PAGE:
Some soldiers may not be able to handle new pace of training, Guard chief says
The head of the National Guard Bureau says he believes the increased training days with the Army National Guard 4.0 initiative are sustainable but predicts some soldiers might need to make changes.
“We are changing the operational deployment tempo and the training tempo of the Army National Guard,” Lengyel said.
Beginning this year, four brigades — instead of two — will train at combat training centers each year, according to bureau spokesman Lt. Col.
Wes Parmer. By fiscal 2019, seven brigades will participate in war-fighter staff exercises and exportable CTC rotations every year.
For example, the Tennessee National Guard’s 278th Armored Brigade Combat Team will complete a rotation at Fort Irwin’s National Training Center this spring. The soldiers will deploy overseas later this summer in support of NATO’s Enhanced Forward Presence mission, Parmer told Army Times via email.
Although many Guardsmen will stick to the traditional commitment of 39 training days a year, Lengyel said that’s not the case for all Guard soldiers.
Army National Guard units will see more training days – up to 60 days a year in some cases – and combat training center rotations as part of the Army’s effort to increase readiness across all three components and keep up with the demand for soldiers around the world.
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The number of days a unit trains depends on where it falls within the sustainable readiness model, Parmer said.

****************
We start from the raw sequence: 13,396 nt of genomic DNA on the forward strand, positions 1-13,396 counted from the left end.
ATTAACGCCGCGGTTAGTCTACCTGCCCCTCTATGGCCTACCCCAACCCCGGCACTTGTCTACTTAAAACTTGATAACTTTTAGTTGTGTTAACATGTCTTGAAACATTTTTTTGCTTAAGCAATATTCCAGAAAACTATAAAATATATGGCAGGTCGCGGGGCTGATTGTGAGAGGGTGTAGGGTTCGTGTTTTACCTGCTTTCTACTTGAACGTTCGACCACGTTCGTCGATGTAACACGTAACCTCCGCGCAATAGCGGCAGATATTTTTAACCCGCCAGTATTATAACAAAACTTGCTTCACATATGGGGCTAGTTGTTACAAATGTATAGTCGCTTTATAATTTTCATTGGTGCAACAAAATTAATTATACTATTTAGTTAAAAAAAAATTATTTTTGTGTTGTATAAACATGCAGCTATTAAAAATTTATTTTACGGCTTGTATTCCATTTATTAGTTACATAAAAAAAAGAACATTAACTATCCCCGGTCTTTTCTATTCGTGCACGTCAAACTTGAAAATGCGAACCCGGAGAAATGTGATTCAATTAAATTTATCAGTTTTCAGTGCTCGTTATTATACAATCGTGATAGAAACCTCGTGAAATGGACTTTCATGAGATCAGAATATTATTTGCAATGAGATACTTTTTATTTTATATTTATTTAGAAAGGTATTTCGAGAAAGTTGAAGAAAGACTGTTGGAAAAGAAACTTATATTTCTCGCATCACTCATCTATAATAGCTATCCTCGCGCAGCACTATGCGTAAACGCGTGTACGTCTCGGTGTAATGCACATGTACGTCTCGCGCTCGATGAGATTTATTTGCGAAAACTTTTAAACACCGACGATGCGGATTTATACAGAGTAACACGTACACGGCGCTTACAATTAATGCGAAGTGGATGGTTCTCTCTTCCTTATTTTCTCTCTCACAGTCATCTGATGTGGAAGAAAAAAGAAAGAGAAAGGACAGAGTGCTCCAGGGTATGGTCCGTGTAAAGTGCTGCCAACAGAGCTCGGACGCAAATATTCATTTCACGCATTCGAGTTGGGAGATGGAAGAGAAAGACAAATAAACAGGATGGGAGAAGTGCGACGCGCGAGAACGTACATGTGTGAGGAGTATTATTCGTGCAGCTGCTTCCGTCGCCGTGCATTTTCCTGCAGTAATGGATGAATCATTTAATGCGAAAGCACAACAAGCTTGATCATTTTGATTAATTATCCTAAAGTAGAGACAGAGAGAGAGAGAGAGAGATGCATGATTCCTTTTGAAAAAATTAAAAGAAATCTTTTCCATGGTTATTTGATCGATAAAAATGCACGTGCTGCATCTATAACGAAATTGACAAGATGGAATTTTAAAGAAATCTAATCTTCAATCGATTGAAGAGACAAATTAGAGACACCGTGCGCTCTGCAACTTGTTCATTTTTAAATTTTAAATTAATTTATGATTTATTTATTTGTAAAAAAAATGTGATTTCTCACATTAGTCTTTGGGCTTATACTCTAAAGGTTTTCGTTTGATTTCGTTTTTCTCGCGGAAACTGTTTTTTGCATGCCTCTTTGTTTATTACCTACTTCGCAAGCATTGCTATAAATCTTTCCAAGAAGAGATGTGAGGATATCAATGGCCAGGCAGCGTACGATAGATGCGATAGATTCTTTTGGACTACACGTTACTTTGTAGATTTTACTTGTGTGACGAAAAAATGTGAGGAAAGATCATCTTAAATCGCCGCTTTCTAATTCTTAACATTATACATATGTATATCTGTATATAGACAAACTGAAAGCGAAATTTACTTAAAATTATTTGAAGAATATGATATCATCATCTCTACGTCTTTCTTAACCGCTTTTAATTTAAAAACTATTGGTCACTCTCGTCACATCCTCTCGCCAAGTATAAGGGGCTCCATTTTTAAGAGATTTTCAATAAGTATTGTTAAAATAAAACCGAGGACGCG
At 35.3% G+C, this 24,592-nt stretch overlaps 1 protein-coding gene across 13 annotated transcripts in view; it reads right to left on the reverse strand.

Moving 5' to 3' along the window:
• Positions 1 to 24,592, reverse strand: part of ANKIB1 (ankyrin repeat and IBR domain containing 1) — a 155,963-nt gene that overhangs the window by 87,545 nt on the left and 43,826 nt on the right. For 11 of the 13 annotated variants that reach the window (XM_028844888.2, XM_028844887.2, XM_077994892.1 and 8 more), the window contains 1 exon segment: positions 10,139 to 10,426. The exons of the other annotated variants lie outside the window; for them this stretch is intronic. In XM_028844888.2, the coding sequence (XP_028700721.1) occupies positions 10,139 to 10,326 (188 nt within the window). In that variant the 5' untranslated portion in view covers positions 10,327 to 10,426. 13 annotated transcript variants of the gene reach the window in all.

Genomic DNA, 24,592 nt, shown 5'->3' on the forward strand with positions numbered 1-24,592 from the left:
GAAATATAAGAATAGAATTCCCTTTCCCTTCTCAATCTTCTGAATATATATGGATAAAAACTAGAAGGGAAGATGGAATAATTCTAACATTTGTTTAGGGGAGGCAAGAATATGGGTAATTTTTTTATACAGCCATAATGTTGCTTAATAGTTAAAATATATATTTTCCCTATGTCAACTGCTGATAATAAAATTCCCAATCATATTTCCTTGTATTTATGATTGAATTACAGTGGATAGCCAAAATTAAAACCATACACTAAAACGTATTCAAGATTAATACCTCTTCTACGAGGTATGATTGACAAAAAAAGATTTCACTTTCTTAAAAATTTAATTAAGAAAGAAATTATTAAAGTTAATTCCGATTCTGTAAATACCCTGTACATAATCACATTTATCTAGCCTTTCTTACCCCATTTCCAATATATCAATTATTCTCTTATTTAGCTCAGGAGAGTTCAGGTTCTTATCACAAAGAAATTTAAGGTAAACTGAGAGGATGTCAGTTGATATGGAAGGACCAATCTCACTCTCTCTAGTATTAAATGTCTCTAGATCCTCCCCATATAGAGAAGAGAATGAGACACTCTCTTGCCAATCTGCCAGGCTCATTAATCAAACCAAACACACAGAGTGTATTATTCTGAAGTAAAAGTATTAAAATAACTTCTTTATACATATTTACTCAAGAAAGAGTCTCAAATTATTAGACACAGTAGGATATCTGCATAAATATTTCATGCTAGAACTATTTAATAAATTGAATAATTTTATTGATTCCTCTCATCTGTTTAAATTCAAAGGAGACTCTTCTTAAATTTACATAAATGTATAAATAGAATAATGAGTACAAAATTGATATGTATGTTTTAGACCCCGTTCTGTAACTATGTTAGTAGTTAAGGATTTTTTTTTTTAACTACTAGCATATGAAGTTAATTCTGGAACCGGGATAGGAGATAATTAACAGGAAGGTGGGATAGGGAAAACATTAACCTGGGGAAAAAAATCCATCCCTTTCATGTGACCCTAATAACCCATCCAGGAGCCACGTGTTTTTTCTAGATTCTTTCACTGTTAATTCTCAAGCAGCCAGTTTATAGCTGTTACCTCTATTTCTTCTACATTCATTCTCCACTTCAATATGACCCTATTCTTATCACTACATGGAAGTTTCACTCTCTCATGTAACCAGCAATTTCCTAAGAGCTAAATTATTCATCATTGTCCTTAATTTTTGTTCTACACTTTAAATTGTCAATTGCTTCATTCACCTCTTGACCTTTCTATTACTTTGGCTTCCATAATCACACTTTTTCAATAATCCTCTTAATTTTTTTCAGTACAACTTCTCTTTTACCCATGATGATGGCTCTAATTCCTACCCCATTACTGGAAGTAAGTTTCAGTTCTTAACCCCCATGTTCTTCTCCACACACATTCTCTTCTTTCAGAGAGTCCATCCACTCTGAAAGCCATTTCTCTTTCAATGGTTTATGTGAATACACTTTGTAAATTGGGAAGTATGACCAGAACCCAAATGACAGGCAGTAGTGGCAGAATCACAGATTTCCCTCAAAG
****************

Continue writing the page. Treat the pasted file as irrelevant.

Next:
The sustainable readiness model for certain units has 39 days in the first year, 48 days in the second year, 60 days in the third year and 51 days in the fourth year, Lengyel said.
Select high-priority units have already transitioned to this four-year collective training cycle, Parmer said.
Lengyel said this training model should be sustainable for most Guardsmen, but he anticipates some soldiers will have to make changes.
“We’re in cycle one of this … the trick for us is to see how are we going to be able to do this in cycle two and three and beyond,” he said. “Is this sustainable?
We tend to think it is, but I predict there will be some changes.”
Some soldiers’ civilian lives might not be able to tolerate the increased training, he said.
These soldiers might have to cross train to do another job that doesn’t require so many training days away from their civilian jobs and lives.
“Some of these people will be able to adapt, and they’ll do it,” he said. “As we recruit new people into the bottom of the organization, they won’t know any different, and it will be the new way the Army National Guard works.”
Lengyel said one way for Guard units to be ready faster is to increase the number of full-time support personnel.
About 16 percent of the Army National Guard is full time, and adding to that would help the Guard maintain equipment better and get more training down, he said.
“The only reason you have full-time people in the Army National Guard is to train part-time folks,” Lengyel said. “Without the full-time force there to do it, we’re not going to be able to maintain that.”